Follow-up: Low blood pressure, low pulse, dizzy spells, panic attacks. ECG detected LVH, septal infarct. Can ECG be falsely positive ? 9 hours later
So to confirm the pulse pressure of 15 (the 90/75 reading) is a normal blood pressure. My readings range from 100/70 which is normal to 100/80 (20 pulse pressure). So I do have normal pulse pressures as well as these narrower ones. So long as I have normal pulse pressures it is okay you think? I do not have the ECG as my doctor (GP) has it. I have a 24 hour holter monitor scheduled for Wednesday. If that comes back normal should I be confident that I did not ever have the septal infarct? It will be read by a cardiologist here (although I will not get a chance to XXXXXXX with them). My main concern is the low pulse pressure and I thought the 90/75 was too low? If you think this is okay, then I will try not to worry about this! I think it is averaging a pulse pressure of 20-25-never more than 30 though.

I do wear compression stockings in the hopes of not getting any more varicose veins! Thanks for confirming this suggestion!

I walk for half an hour a day and sometimes feel I have balance issues with this, but manage to do it so it is likely in my head! (or ears or something not heart related) My heart rate comes back down when I get home to about 65 BPM and it is often this. Sometimes it goes up to 85/90 BPM but not usually.

Thanks for any additional advise about the pulse pressure. I get worried as I guess it can signal internal bleeding or heart issues.

Answered by Dr. Raja Sekhar Varma 7 hours later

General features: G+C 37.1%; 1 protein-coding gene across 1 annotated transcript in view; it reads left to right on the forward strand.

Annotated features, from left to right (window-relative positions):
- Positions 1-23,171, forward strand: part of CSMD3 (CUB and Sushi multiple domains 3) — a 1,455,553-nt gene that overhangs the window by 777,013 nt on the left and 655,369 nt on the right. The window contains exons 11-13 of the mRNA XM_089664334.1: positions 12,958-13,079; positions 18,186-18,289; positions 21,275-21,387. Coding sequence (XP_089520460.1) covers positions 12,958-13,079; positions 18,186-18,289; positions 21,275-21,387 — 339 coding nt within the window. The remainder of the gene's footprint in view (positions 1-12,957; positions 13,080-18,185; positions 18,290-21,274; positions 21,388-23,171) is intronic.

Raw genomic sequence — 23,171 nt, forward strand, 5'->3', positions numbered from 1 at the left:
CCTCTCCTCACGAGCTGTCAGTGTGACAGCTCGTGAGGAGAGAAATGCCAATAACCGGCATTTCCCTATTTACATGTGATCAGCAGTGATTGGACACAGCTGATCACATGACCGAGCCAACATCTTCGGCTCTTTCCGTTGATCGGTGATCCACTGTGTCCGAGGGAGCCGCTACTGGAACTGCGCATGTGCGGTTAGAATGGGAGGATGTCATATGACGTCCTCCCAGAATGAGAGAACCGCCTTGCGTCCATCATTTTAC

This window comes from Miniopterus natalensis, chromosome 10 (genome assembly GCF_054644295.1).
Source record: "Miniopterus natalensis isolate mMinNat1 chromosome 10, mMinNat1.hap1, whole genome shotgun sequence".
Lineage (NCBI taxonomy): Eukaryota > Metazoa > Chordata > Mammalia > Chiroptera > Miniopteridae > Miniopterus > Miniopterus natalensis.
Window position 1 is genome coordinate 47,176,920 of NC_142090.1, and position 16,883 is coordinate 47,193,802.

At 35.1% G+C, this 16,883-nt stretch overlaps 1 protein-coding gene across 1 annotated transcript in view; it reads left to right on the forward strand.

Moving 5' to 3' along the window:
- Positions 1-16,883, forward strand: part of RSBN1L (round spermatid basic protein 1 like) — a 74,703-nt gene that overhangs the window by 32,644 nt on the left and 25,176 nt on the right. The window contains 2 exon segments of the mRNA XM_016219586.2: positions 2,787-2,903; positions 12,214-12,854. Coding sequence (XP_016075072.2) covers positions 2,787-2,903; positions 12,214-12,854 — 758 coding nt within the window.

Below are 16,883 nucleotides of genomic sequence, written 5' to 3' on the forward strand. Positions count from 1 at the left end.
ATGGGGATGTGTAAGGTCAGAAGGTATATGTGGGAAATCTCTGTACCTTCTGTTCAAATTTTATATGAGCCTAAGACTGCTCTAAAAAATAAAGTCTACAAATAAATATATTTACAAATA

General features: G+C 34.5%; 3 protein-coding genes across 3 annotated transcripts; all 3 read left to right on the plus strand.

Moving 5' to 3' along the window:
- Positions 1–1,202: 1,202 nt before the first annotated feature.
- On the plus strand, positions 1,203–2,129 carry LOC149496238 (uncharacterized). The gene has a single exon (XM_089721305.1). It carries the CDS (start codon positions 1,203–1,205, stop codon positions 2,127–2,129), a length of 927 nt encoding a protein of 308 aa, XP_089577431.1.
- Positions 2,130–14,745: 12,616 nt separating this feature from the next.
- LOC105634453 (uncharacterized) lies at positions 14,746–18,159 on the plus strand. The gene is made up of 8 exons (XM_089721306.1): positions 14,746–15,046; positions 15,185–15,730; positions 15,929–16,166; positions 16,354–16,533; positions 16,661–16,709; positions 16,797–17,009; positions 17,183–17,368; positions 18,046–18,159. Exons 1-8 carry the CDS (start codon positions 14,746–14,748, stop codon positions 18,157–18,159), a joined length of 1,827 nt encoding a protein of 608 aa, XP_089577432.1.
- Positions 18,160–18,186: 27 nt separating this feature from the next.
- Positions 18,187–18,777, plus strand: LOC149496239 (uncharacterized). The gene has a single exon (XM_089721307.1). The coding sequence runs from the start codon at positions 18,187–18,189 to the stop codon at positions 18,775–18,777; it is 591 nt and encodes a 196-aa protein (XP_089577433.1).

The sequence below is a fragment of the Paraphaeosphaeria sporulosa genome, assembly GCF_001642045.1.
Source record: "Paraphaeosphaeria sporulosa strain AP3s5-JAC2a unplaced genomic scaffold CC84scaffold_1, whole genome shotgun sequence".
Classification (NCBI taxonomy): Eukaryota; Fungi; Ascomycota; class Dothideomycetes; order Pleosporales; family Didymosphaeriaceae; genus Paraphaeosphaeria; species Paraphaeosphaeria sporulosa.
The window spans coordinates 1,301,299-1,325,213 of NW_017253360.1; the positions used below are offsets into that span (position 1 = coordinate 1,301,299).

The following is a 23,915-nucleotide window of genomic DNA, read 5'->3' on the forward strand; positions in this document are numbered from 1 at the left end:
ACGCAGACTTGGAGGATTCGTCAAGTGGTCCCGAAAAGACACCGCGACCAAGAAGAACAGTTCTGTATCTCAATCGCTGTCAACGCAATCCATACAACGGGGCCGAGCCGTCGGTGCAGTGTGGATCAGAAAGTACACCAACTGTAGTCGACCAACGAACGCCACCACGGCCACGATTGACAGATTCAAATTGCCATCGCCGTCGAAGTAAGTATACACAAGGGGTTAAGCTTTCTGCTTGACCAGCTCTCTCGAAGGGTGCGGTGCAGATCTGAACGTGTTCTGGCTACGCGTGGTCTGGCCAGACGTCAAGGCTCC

Thank you for the reply.

As I said earlier, the type of BP apparatus used is important before commenting on the pulse pressure. The electronic, automatic BP monitors often do give this type of results and often, they are misleading and not true BP recordings. You should confirm the accuracy by cross-checking with a manual reading done by an experienced/qualified person using a mercury sphygmomanometer.

Pulse pressure refers to the difference between the systolic BP and the diastolic BP. 30 - 50 mmHg is the recognized normal range. A low systolic pressure and/or a high diastolic pressure can produce a low pulse pressure.

Please note that pulse pressure is only one of the parameters. You could have an extremely low BP with a "normal" pulse pressure, eg: 80/40 mmHg. Conversely, you can have a low pulse pressure with a normal BP eg: 90/75 mmHg.

Low pulse pressure can be present commonly when there is dehydration, low blood volume, cardiogenic/hypovolemic shock and when you have isolated diastolic hypertension.

From what I see from your posts, you do not really have any of the above serious conditions. Dehydration is always possible. I will encourage you to drink adequate amounts of fluids, especially water.

Holter monitoring cannot rule out a septal infarct. It is a 24 hour monitoring of your ECG. It will be possible to identify any significant ST segment changes or any arrhythmias that occur during this period.

The septal infarct pattern can be seen in the ECG sometimes as a normal variant, thick chest wall, problems with lead positioning, a low frequency response characteristic in certain ECG machines, in patients with lung disease, hypertension and LV hyprtrophy, certain conditions like WPW syndrome, etc in addition to true infarcts (damage) to the septal tissue.